I frequently ask the question, "Do you enjoy shopping?"
The occasion for me here is the discussion of 6 December 2012 on The Diane Rehm Show on NPR on the "Future of Landline Telephones"
and the allusion made a couple of times to the regulated monopoly of
Bell Telephone of much of the 20th century vs. our current system of
competition. The general tone was that competition in a free market — my
formulations here — was on the whole better than the old days of the Ma
Bell monopoly. I'll go along with that, but only as a proposition to be
examined and debated, not just unconsciously accepted.
Competition is better than monopoly, right? Well, yeah — but.
But first let's get some other issues out of the way.
I dearly, truly, perversely love my iPhone, but I must admit it's not
very good as, well, a telephone. Certainly as a phone it's inferior to
the old Ma Bell land lands.
* My iPhone will
probably be useless when my part of California gets hit by a quake and
fires and a tsunami and major power failures; copper-wire, landline
technology will be more reliable.
* I brushed up my "Radio Alphabet"
for talking on my iPhone because I damn well needed it when dealing
with sales agents and others who just couldn't understand the letters I
was giving them. (Right, before I forget: everyone else in the world
with a cell phone: learn already the goddamn radio/NATO/"International
Radiotelephony Spelling Alphabet" so we'll all have it down long before
cell phone voice quality gets to where such primitive work-arounds are
So there are some additional reasons why I
kind of miss the old regulated monopoly of Ma Bell, reasons beyond its
being a regulated monopoly.
The main reason I miss it, however (sort of), and what's relevant here, is that there was no choice. You had your phone installed, and that was that.
Now there are obvious disadvantages to that system, many of them summed
up in the old joke where the phone company guy — or Ernestine,
Lily Tomlin's power-crazed telephone operator — told you that if you
didn't like Ma Bell's service you could "take your business to another
There's much to be said for being able to take your business to another phone company.
On the other hand, an underappreciated hand, there was much to be said
for having reliable basic phone service and not being forced to shop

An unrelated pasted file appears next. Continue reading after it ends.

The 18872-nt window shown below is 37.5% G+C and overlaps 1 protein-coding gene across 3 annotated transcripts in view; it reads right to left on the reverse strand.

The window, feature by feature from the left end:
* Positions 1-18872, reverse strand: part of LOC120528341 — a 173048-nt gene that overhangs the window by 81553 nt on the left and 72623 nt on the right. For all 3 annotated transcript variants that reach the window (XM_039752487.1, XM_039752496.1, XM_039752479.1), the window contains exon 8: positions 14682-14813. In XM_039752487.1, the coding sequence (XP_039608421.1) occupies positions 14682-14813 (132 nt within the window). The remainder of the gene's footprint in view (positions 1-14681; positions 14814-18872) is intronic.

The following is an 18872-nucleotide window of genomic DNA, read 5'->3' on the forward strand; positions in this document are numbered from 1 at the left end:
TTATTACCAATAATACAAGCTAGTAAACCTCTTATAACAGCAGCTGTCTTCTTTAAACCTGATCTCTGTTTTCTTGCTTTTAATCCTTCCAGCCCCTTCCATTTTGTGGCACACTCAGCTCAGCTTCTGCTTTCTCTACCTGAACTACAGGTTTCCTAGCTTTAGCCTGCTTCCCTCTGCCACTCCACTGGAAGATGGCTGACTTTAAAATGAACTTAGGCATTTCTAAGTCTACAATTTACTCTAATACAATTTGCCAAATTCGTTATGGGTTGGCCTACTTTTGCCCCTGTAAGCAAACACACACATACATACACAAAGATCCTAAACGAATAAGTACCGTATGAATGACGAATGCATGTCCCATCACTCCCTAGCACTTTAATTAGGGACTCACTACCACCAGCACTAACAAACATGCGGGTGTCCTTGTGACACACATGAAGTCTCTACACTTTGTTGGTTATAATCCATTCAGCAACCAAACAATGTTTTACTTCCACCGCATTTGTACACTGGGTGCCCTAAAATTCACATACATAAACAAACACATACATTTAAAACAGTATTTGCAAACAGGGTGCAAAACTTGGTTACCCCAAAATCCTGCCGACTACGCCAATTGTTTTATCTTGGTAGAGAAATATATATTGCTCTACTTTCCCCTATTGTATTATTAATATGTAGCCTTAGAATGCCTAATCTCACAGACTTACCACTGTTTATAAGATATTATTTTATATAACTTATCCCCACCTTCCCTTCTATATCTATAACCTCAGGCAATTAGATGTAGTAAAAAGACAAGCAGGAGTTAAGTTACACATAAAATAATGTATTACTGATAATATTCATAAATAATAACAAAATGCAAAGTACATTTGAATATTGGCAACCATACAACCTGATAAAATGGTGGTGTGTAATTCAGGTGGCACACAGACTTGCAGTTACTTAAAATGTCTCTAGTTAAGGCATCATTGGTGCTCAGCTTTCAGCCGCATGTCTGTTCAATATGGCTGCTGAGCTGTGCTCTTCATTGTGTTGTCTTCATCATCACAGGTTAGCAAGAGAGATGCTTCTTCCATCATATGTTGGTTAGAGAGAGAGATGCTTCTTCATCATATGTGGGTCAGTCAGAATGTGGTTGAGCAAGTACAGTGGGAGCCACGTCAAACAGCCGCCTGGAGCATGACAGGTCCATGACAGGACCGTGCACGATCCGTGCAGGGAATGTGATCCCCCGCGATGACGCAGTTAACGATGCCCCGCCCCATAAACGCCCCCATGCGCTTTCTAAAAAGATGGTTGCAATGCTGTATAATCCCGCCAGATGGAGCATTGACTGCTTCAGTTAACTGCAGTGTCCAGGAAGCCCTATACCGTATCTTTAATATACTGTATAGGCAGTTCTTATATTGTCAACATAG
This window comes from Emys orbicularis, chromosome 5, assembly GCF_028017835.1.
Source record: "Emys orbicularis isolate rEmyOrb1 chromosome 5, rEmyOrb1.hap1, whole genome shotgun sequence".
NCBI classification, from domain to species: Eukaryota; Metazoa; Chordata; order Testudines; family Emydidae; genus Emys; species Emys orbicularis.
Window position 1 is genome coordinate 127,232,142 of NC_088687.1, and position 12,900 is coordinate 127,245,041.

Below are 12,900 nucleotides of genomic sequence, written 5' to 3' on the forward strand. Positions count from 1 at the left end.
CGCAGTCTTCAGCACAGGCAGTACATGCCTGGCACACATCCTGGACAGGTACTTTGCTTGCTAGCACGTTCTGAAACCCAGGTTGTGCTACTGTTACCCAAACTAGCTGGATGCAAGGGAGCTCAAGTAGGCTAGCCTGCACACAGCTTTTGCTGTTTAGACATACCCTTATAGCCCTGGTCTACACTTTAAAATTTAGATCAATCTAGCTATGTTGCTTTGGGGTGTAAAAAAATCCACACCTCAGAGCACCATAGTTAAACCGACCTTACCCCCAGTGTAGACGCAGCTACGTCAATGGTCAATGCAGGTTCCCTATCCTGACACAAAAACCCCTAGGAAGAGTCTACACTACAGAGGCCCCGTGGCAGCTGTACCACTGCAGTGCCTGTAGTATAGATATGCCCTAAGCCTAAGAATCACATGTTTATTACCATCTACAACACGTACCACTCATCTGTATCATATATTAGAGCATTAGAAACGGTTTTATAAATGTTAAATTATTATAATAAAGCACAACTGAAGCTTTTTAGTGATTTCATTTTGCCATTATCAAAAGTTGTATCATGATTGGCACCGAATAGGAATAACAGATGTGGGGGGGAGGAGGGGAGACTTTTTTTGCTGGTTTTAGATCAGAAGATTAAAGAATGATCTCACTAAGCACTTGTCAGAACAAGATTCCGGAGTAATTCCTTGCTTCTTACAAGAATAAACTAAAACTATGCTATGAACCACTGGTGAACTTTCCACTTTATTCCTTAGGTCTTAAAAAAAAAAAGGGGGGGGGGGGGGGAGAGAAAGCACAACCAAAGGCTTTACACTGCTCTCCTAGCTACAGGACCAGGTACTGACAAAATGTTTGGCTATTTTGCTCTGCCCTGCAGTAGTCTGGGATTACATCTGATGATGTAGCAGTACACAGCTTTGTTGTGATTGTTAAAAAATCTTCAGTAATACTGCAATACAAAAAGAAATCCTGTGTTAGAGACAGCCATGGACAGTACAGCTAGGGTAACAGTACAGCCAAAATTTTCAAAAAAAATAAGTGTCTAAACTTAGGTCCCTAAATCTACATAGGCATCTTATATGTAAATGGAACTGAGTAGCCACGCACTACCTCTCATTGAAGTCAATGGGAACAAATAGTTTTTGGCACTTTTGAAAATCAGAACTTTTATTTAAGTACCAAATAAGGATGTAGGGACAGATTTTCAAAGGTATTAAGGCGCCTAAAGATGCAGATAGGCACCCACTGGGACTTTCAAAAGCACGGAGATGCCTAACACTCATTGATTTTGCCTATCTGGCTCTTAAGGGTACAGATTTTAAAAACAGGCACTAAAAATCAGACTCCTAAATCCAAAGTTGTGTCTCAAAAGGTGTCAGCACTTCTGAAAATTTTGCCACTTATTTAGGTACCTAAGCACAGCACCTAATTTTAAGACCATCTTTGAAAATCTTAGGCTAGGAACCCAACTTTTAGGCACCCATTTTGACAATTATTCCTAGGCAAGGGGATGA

around initially, and then not being bugged by people offering better
If you enjoy shopping, great: shop around for phone
deals. If you don't enjoy shopping, your shopping time is unpaid labor
that has pretty much zero social value.
Similarly, though to
a less extreme degree, with airlines, banking, mortgages, and, most
crucially as a political issue, health insurance.
days back I made contact with my former travel agent to find out about
again using her services. I'd just planned my second complex trip in a
row, and I'd had it. With all those choices, I still couldn't find
non-Baroque routes from here to there, and the changing prices were
really, really annoying me. I don't do business with people who pressure
me into making quick decisions, and it seemed like all the sites really
pressed for MAKE THAT RESERVATION NOW!!! (before we raise the price on you … again).
There is something to be said for regulated airline routes and a
whole lot to be said for returning US banking — emphatically including
mortgage banking — to something closer to its utterly boring,
over-regulated past of ca. 1956.
I do like having a bank
card, but I only need one: a reliable one; one where people aren't being
gouged and a debt-adverse person like me won't be nicked and dimed with
If you like shopping, fine: shop for credit cards. Shop around for frequent-flyer miles. Get coupons.
I don't like shopping. For me shopping is unpaid, unpleasant labor.
And I really, really don't believe that all those deals will save
me money in the long run: the more clever business model gets me
spending more money in the long run, and probably quite soon.
Well, and finally (and yet again), I'm far from the only person who
doesn't like high-stakes, high-risk shopping in areas where it would
take a major amount of work for me to get even close to competence as a
As in health insurance.
is going to be managed bureaucratically, and I want to deal with only
one bureaucracy and a bureaucracy there to serve — at least in theory—
to serve me and people like me, not come up with ways to get money from
us for stockholders.
There's much to be said for being able to
take your business to another phone company or to another post office,
airline, or insurance company.
There's more to be said for
good and reliable service which can often be helped by market discipline
but sometimes is — all the time investments considered — far more
efficient if handled by a limited number of companies, very tightly
regulated by efficient government.
So libertarians take note:
When you've finished learning the radio alphabet, start applying the
philosophy of freedom to time-demands on what our corporate manipulators
think of as — and as only — "consumers." For those of us who don't get
our rocks off shopping, the hucksters' "free market" is too bloody free
with our time. There are costs to competition, including cost in subtle
conscription of people's time and effort.
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